Thursday, September 21, 2006

msb-0072 "Feeling allright. Unh Yeah. Not feeling too good myself"

msb-0072 "Feeling allright. Unh Yeah. Not feeling too good myself"

Nothin' like an old Joe Cocker song to send me tripping down memory lane.

He originally got the song from Paul Weller.

"Seems I've got to have a change of scene
'Cause every night I have the strangest dream
Imprisoned by the way things used to be
Left here on my own or so it seems
I've got to get out before I start to scream
'Cause someone's locked the door and took the key
You feeling alright?
I'm not feeling too good myself

Well boy, you sure took me for one big ride
And even now I sit and wonder why
An' then I think of you and I start to cry
But I just can't waste my time and must keep dry

Gotta stop believing in all your lies
'Cause there's too much to do before I die
Don't get too lost in all I say
Though at the time I really felt that way
But that was then and now it's today

Oh - can't get out feeling, so I'm here to stay
Til someone comes along to take my place
With a different name, just a different face
You feeling alright?
I'm not feeling too good myself"

Don't worry, I've got the lyrics in the blog (at ) but I'm not going to sing along.

I've never had a singing voice.

It's not false modesty either.

I just don't have a singing voice.

Maybe that's why I became a good instrumentalist.

I couldn't fake it by humming along.

---- Tin Hearts

Anyway, feedback should come first, so...

I promised "Have myelin?" from Colorado, that I would do something on an iPod for her, despite her deafness, which you must admit pretty much defeats the purpose having an iPod.

(Well, it would if it wasn't for her cochlear implants. She has the "potential" for much better hearing than us "mere mortals".)

But it was an interesting gedanken experiment.

Firstly, it has to be a G5 or better iPod, otherwise an iPod is less useful to the hearing impared than the equivalent volume of chewing gum.

Secondly, the usage is completely wrong.

She will have to stop whatever she is doing in order to focus on the iPod instead of partitioning and multi-tasking and lettting the audio fall to the background while her eyes help her to navigate.

Thirdly, it would require the development of software (and the installation of said software) for her iPod.which would:
  1. enable the opening of a PDF file,
  2. viewing a PDF file, (with a slider, cursor mechanism,) with an 'auto advance' mechanism (sort of a karaoke machine but over an entire screen,)
  3. closing so as to terminate the PDF file viewer.
I suppose I could do it that way but there's something kind of "yeech" about it.

Then again, there is something kind of "yeech" about it regardless of how I attempt to compensate over a medium that's the wrong bandwidth.

Eyes take in so much more information than ears but they require so much more attention.

I was thinking of mis-using the m4a file format to accomplish this (complete with chapters) and having an accompanying audio track, which she would not hear, (well, that she wouldn't hear properly.)

Basically, I would have to abuse the format in the exact sensory obverse from Violet Blue's Open Source Sex. (Yes, there are those kinds of podcasts too.)

Instead, I've written to Apple with all the hints they need to do it so we' d be able to tie in a 'chapter' to a dictionary of text files (one per langage,) and get them to add subtitling (or closed captioning,) properly.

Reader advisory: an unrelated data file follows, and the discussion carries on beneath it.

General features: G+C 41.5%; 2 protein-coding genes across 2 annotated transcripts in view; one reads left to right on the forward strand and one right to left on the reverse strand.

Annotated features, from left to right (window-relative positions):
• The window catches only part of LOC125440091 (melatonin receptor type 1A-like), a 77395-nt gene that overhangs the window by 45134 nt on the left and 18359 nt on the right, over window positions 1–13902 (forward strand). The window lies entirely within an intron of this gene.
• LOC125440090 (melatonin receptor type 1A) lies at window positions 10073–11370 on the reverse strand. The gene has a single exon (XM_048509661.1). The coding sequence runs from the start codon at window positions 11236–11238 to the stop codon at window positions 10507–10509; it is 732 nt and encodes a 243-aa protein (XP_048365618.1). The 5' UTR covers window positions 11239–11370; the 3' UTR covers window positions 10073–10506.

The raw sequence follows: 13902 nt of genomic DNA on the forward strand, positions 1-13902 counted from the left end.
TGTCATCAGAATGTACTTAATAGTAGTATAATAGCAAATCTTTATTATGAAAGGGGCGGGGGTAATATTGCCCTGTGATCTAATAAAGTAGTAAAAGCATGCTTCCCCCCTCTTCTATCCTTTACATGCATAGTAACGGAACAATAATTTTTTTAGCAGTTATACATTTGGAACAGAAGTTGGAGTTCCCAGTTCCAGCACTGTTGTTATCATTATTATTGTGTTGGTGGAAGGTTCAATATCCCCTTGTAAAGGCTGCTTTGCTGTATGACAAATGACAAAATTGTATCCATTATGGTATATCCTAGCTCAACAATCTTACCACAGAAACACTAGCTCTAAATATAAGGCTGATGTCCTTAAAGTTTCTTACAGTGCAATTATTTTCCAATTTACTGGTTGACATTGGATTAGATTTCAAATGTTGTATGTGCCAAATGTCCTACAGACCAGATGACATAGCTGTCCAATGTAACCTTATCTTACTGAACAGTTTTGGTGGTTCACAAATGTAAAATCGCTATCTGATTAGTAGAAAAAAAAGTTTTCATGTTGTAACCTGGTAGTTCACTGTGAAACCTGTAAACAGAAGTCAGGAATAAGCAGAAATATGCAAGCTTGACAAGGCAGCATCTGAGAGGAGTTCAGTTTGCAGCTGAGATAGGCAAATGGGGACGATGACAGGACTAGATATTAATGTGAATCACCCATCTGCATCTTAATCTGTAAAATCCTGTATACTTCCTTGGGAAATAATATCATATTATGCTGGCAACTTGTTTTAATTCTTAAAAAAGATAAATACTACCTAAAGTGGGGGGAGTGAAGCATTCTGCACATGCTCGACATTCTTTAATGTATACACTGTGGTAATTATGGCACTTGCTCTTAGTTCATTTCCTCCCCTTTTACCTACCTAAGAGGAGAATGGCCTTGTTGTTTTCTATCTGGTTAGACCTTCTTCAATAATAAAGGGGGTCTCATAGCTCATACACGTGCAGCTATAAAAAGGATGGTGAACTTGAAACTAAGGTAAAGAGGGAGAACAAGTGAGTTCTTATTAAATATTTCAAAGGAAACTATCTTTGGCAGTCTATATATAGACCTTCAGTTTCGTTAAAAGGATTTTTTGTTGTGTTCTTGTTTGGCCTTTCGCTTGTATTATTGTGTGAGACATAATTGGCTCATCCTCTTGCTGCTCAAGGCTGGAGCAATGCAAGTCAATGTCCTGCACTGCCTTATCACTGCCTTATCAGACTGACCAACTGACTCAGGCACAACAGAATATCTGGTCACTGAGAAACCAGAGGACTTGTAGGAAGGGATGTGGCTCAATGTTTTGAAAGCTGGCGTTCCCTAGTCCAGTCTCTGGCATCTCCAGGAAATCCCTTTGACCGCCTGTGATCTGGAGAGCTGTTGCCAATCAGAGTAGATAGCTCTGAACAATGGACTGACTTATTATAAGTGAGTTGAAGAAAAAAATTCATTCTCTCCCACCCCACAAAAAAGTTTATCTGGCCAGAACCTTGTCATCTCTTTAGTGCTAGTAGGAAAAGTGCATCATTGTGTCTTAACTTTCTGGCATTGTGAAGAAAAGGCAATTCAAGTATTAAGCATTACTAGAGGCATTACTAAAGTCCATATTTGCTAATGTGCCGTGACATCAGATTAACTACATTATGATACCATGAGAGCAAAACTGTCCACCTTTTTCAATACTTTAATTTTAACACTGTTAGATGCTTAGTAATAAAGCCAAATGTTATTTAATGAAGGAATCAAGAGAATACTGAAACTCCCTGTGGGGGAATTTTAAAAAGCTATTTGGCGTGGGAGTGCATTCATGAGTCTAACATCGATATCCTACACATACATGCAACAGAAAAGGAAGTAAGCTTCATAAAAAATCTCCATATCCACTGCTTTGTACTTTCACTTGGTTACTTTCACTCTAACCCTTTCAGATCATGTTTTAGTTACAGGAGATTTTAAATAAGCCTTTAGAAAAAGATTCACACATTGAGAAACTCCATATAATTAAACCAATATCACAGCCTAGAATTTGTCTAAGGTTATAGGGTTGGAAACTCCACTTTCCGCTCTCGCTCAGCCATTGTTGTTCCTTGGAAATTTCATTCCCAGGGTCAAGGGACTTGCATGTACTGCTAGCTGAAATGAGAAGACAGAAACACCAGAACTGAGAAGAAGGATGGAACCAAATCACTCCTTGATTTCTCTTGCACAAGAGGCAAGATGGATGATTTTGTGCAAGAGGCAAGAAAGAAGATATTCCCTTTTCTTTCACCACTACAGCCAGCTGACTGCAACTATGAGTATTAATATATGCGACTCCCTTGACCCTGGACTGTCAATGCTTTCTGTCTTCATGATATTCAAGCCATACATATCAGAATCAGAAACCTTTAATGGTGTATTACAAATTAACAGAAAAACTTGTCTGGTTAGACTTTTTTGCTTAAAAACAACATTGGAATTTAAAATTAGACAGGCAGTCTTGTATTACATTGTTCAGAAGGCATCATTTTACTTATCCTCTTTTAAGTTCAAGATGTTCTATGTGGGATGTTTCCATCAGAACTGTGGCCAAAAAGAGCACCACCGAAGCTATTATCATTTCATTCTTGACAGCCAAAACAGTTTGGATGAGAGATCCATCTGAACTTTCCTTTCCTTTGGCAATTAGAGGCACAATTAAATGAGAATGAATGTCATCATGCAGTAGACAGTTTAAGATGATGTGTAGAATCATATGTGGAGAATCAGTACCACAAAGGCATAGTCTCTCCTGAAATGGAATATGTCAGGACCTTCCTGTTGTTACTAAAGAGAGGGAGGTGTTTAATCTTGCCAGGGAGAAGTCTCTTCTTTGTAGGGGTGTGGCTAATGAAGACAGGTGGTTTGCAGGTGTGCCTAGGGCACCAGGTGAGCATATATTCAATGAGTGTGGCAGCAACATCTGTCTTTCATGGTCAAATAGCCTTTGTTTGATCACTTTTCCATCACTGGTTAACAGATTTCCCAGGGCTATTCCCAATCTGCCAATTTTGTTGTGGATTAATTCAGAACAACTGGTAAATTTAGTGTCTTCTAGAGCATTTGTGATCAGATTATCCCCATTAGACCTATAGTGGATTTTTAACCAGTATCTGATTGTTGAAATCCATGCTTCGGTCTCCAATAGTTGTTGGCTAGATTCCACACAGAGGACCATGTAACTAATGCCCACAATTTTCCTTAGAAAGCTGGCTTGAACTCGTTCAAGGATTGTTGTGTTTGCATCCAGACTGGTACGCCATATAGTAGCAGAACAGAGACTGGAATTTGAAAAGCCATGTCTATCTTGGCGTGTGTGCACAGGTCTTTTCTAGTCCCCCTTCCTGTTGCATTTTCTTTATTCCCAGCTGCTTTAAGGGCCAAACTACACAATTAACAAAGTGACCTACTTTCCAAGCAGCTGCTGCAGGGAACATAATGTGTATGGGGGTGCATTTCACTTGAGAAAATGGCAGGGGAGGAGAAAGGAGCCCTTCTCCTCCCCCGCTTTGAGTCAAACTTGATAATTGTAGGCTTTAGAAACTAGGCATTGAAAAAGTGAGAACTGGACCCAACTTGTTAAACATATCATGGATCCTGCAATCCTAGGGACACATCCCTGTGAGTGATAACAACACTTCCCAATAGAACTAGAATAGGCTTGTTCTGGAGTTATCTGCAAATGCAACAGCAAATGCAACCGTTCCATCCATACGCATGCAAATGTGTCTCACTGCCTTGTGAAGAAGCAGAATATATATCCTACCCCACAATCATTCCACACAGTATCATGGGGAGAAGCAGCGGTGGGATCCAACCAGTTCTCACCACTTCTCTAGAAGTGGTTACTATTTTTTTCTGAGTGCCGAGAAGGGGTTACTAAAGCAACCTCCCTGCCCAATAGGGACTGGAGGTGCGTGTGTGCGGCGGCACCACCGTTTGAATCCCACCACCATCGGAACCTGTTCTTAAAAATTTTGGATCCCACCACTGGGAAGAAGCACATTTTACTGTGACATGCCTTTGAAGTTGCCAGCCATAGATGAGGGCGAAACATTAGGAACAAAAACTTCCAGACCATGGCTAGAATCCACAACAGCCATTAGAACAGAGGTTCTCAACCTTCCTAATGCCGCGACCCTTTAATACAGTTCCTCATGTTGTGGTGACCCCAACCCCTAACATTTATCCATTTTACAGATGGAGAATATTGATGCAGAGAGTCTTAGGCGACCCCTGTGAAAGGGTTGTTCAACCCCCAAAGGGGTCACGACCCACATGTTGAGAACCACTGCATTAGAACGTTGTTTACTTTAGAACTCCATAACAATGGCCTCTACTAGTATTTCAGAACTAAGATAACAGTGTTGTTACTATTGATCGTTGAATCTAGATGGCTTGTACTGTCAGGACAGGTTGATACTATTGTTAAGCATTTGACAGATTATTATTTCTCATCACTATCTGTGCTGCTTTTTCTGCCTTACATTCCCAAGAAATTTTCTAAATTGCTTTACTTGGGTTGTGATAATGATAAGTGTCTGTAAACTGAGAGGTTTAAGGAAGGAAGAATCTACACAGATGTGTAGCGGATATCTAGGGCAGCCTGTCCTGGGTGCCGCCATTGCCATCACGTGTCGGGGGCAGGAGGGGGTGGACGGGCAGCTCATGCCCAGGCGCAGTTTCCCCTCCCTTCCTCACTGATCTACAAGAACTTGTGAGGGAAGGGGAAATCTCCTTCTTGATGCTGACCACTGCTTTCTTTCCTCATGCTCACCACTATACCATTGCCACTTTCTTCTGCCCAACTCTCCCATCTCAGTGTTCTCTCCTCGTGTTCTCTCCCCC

Eventually, the "frozen music" image will be the text and illustrations on "Ludwig Mies van der Rohe" from "The Oral History of Modern Architecture" ISBN: 0-8109-3669-0, while the audio will be my usual tomfoolery.

---- Clockwork Family

I've been blogging a lot more. The list of other bloggers on my site has been growing and I owe a by thank you to mdmhvonpa for providing an extentive list to start with. I am starting a whole series of wiki pages, one per MSer I encounter.

I heard some sad news today, Friday October 6th, 2006.

Mdmhvonpa sent word through his website that a fellow MSer, mouse at , has lost a spouse.

Its kind of a double tragedy when an MSer loses not only the love of their life but someone she could always depend on to help.

Leave her a message of condoleance and encouragement at:

---- Twisted Family Ties

Medicare restrictions on mobility devices are scheduled to take effect November 15, 2006.

Yes, your elected officials just don't get it. That because it not representative. There are no handicapped people, no sick people, no disabled people in any part of our legislative bodies... This sucks...

Beginning Monday, October 2 through November 8, members of Congress will be in their home districts for the electoral recess. While your legislators are back at the fount, call or visit their local offices!

We've got to stop the Medicare policy that restricts device coverage and restricts mobility.

People with multiple sclerosis and other disabilities will lose mobility under a new Medicare power mobility device policy.

Coverage will be restricted to certain devices, limiting people with MS to lower-quality, poorly-performing mobility devices. And against their physicians' recommendations.

People with MS need mobility devices that meet their level of function and allow them the greatest possible quality of life. This is not be what you might be entitled to.

Basically, if you don't speak up, you're going to get shafted.

---- A Question of Family

I'm going to end this podast with the song "Reinstalling Windows" by Graham Holland. This is going out specially for Michelle, a cute biking MSer from Alaska who blog I've just read. (It , is on the show notes folks.)

One of her earlier posts got me thinking about the stages of grief:
  1. DENIAL --- What's the first thing you do? You try to start it again! And again. You may check to make sure the radio, heater, lights, etc. are off and then..., try again.
  2. ANGER --- "%$@^##& car!", "I should have junked you years ago." Did you slam your hand on the steering wheel? I have. "I should just leave you out in the rain and let you rust."
  3. BARGAINING --- (realizing that you're going to be late for work)..., "Oh please car, if you will just start one more time I promise I'll buy you a brand new battery, get a tune up, new tires, belts and hoses, and keep you in perfect working condition.
  4. DEPRESSION --- "Oh God, what am I going to do. I'm going to be late for work. I give up. My job is at risk and I don't really care any more. What's the use".
  5. ACCEPTANCE --- "Ok. It's dead. Guess I had better call the Auto Club or find another way to work. Time to get on with my day; I'll deal with this later."
(from )